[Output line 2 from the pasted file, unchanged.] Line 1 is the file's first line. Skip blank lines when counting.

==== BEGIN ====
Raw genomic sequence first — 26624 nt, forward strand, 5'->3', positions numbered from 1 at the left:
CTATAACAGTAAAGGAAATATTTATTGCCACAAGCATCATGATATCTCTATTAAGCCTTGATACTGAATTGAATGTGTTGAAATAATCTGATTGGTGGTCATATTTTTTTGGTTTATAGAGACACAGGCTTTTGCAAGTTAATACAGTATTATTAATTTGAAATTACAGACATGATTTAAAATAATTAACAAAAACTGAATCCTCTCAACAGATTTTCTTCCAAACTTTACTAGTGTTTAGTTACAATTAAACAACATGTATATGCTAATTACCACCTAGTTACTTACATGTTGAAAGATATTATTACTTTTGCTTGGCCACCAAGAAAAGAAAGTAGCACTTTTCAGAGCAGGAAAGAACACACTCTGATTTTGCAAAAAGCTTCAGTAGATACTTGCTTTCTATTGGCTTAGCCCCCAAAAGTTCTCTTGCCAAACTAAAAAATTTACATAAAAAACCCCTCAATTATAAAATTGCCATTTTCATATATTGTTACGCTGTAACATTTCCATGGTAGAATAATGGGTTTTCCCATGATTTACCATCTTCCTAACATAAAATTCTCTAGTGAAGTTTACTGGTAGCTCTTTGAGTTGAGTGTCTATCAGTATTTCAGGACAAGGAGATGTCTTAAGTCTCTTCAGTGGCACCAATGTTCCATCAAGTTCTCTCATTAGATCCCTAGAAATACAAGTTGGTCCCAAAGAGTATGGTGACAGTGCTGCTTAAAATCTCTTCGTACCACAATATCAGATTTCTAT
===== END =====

CTATAACAGTAAAGGAAATATTTATTGCCACAAGCATCATGATATCTCTATTAAGCCTTGATACTGAATTGAATGTGTTGAAATAATCTGATTGGTGGTCATATTTTTTTGGTTTATAGAGACACAGGCTTTTGCAAGTTAATACAGTATTATTAATTTGAAATTACAGACATGATTTAAAATAATTAACAAAAACTGAATCCTCTCAACAGATTTTCTTCCAAACTTTACTAGTGTTTAGTTACAATTAAACAACATGTATATGCTAATTACCACCTAGTTACTTACATGTTGAAAGATATTATTACTTTTGCTTGGCCACCAAGAAAAGAAAGTAGCACTTTTCAGAGCAGGAAAGAACACACTCTGATTTTGCAAAAAGCTTCAGTAGATACTTGCTTTCTATTGGCTTAGCCCCCAAAAGTTCTCTTGCCAAACTAAAAAATTTACATAAAAAACCCCTCAATTATAAAATTGCCATTTTCATATATTGTTACGCTGTAACATTTCCATGGTAGAATAATGGGTTTTCCCATGATTTACCATCTTCCTAACATAAAATTCTCTAGTGAAGTTTACTGGTAGCTCTTTGAGTTGAGTGTCTATCAGTATTTCAGGACAAGGAGATGTCTTAAGTCTCTTCAGTGGCACCAATGTTCCATCAAGTTCTCTCATTAGATCCCTAGAAATACAAGTTGGTCCCAAAGAGTATGGTGACAGTGCTGCTTAAAATCTCTTCGTACCACAATATCAGATTTCTAT